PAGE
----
Project-Based Learning, part four

I am convinced that the very best schools ask the right question, “How Is Each Child Intelligent?”  Moreover, the educators in these schools follow through by allowing students more control over what they are learning. 

Very often, this means project-based learning, where teams of students work together to create–not spit back–knowledge. You can find the first three parts of this series here, here, and here.

In these schools, it is the students–not the teachers–who are the workers, and the work they are doing is meaningful. What they actually do–their ‘product’–depends upon their ages and stages, but the concept doesn’t change. 

And what about the teachers?  In these schools, they are conductors, directors, supervisors, guides or docents. This observation flies in the face of conventional wisdom, which holds that teachers are workers whose job is to produce capable students. That antiquated thinking is further bastardized when ‘capable’ is defined by test scores, until we end up believing, “The work of teachers is to raise student test scores.”   No, no, and no!

Here are two examples of outstanding project-based teaching and learning that I came to know first-hand when I was reporting: A 12th grade science class in a public high school in Philadelphia, and a journalism class at Palo Alto (CA) High School.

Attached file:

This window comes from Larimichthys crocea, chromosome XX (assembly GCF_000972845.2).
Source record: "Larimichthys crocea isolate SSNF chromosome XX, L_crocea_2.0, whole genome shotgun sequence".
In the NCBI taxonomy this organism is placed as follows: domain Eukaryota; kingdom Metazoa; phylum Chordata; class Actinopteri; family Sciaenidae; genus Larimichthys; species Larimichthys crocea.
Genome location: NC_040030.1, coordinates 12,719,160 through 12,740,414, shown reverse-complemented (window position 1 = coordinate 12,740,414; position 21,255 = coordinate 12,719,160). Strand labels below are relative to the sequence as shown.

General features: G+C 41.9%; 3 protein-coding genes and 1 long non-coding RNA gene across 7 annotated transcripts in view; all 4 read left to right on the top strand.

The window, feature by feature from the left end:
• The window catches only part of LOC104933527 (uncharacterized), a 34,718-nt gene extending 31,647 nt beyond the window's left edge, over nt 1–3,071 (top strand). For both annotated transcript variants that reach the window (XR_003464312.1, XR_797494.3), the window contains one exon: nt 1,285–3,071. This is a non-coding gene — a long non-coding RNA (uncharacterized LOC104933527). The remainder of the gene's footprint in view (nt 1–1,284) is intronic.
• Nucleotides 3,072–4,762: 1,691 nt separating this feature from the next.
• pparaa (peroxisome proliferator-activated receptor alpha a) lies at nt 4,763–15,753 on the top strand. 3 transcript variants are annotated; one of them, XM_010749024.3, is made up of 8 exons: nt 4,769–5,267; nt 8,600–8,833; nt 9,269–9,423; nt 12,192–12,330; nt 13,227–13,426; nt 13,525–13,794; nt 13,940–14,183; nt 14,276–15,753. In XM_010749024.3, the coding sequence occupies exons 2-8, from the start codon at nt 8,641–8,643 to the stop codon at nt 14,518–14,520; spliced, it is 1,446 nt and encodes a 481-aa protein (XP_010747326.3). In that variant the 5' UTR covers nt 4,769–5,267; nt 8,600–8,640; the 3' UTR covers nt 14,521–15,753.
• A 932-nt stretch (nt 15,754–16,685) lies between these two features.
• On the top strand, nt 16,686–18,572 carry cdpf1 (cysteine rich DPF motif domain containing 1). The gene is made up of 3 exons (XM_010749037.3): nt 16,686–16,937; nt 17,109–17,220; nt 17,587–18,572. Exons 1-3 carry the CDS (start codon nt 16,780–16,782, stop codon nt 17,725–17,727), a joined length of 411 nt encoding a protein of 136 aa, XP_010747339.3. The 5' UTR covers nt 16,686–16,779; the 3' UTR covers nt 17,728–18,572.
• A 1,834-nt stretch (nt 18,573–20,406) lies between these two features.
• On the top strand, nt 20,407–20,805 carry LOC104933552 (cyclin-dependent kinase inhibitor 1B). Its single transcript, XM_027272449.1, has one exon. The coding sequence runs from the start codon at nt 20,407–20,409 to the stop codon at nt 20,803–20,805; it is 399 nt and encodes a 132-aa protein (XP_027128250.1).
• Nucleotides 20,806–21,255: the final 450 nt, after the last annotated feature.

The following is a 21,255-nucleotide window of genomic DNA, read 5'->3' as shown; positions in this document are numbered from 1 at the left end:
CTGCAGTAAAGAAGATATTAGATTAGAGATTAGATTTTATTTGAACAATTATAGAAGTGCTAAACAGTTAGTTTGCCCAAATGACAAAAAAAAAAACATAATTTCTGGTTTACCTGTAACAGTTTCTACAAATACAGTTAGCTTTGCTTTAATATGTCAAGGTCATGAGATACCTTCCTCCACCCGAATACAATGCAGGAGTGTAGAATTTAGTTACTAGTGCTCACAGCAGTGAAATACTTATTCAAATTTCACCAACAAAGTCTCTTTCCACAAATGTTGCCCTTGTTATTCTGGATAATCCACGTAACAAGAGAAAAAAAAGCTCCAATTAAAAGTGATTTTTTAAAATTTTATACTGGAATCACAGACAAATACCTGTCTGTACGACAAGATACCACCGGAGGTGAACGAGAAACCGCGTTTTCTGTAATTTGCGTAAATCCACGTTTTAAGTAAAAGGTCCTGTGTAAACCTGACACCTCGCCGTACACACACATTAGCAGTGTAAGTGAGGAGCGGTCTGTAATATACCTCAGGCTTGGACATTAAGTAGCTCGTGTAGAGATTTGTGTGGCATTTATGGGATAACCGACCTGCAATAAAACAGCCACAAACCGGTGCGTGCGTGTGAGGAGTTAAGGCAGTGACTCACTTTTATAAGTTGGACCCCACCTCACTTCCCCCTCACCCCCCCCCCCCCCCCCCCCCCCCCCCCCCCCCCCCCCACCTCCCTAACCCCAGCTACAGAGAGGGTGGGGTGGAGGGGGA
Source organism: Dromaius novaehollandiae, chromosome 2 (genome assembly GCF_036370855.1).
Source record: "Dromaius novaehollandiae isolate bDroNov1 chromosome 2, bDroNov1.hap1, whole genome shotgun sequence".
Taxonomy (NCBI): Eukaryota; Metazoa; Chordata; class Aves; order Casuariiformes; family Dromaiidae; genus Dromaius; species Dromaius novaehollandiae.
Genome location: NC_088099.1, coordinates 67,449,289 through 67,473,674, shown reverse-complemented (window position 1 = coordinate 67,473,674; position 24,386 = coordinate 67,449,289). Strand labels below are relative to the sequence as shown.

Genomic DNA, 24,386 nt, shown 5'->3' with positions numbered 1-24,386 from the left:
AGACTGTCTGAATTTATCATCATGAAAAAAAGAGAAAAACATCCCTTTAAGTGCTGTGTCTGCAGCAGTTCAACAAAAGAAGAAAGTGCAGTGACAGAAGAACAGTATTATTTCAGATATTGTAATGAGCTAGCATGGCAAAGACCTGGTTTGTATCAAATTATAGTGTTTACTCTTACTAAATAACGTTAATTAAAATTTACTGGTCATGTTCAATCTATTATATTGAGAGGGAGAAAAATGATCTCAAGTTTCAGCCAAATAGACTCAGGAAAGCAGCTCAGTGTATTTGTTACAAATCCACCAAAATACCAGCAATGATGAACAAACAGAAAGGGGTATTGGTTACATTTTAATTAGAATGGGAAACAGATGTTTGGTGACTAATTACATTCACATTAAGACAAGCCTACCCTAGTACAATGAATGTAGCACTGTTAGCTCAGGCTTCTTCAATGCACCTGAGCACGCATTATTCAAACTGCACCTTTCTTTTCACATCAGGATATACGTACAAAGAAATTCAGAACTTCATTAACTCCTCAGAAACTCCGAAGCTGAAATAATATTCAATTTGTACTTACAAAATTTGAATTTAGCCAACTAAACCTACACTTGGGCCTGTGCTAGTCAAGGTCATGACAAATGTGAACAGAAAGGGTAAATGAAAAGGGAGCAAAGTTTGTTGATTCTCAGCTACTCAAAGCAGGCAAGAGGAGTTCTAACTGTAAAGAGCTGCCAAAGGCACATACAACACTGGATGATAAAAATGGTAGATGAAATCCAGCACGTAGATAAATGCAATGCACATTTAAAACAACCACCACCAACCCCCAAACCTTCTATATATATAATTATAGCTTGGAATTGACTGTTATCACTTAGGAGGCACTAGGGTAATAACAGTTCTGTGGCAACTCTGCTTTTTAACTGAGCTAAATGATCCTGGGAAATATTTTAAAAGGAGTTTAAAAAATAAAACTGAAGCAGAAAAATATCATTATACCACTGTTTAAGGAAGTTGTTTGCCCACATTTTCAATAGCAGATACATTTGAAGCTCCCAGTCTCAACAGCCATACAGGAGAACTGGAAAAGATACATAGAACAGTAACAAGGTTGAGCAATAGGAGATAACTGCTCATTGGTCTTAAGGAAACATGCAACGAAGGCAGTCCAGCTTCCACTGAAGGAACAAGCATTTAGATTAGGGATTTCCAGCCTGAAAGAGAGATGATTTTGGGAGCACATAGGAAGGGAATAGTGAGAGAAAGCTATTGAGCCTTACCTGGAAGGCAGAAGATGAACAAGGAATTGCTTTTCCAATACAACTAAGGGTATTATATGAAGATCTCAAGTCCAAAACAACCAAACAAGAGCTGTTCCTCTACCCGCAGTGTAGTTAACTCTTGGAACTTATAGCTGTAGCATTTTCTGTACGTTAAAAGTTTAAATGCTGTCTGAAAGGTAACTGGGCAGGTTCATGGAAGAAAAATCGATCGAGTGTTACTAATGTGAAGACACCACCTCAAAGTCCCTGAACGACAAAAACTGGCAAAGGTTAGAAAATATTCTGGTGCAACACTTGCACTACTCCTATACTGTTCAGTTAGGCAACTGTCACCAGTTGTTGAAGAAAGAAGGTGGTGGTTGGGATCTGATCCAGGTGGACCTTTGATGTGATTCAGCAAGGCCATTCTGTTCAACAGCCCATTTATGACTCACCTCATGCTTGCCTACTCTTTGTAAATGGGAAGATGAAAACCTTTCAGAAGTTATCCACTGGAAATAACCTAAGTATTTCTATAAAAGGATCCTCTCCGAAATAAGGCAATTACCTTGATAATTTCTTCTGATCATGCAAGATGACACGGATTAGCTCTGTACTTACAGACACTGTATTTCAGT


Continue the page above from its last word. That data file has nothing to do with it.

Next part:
The Philadelphia 12th graders were serious workers. Their 2-part assignment was equally serious: to design age-appropriate toys for babies and infants that would not only amuse them but also stimulate their brain development. Stage two of the task: create an advertising campaign to sell the toy they designed.

That’s a serious project with a real product. Science teacher Tim Best designed it in broad strokes, with some clear goals, including learning a great deal about brain development. By 12th grade, students at this school were accustomed to working together on projects and holding each other accountable, although Mr. Best also monitored their progress.  Tim Best and other teachers at Science Leadership Academy told me that projects were designed to teach both content and process.

Like any worthwhile project, there is no one ‘correct’ answer.   However, projects can have wrong answers.  In designing toys based on neuroscience, those students might get the science wrong, or they might design something that an infant or toddler could not manipulate or might swallow. Answers to Question Two might be impractical or inappropriate, such as an advertising campaign for the toy that featured sexy naked people draped over sports cars.  For sure, the class discussion of that campaign would be a major teachable moment.